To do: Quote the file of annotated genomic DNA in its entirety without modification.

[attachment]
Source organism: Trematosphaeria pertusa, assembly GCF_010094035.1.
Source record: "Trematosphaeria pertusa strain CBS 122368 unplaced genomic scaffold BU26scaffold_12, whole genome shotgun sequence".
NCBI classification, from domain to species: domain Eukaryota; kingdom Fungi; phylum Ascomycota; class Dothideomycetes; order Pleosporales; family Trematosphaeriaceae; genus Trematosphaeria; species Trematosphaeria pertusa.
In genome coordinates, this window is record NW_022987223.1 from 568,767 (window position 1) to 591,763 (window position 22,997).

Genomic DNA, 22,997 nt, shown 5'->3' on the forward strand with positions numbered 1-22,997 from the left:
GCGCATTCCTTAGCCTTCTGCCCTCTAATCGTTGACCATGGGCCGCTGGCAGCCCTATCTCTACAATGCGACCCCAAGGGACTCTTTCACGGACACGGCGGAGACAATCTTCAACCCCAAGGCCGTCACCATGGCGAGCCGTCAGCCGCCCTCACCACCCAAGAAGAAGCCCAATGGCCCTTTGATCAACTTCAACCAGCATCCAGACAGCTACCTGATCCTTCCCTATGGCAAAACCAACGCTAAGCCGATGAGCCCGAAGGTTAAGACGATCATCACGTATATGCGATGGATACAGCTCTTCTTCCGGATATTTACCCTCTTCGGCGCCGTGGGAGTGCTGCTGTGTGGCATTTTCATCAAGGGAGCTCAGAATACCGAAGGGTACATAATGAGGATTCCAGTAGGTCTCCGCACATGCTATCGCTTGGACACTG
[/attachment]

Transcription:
Source organism: Trematosphaeria pertusa, assembly GCF_010094035.1.
Source record: "Trematosphaeria pertusa strain CBS 122368 unplaced genomic scaffold BU26scaffold_12, whole genome shotgun sequence".
NCBI classification, from domain to species: domain Eukaryota; kingdom Fungi; phylum Ascomycota; class Dothideomycetes; order Pleosporales; family Trematosphaeriaceae; genus Trematosphaeria; species Trematosphaeria pertusa.
In genome coordinates, this window is record NW_022987223.1 from 568,767 (window position 1) to 591,763 (window position 22,997).

Genomic DNA, 22,997 nt, shown 5'->3' on the forward strand with positions numbered 1-22,997 from the left:
GCGCATTCCTTAGCCTTCTGCCCTCTAATCGTTGACCATGGGCCGCTGGCAGCCCTATCTCTACAATGCGACCCCAAGGGACTCTTTCACGGACACGGCGGAGACAATCTTCAACCCCAAGGCCGTCACCATGGCGAGCCGTCAGCCGCCCTCACCACCCAAGAAGAAGCCCAATGGCCCTTTGATCAACTTCAACCAGCATCCAGACAGCTACCTGATCCTTCCCTATGGCAAAACCAACGCTAAGCCGATGAGCCCGAAGGTTAAGACGATCATCACGTATATGCGATGGATACAGCTCTTCTTCCGGATATTTACCCTCTTCGGCGCCGTGGGAGTGCTGCTGTGTGGCATTTTCATCAAGGGAGCTCAGAATACCGAAGGGTACATAATGAGGATTCCAGTAGGTCTCCGCACATGCTATCGCTTGGACACTG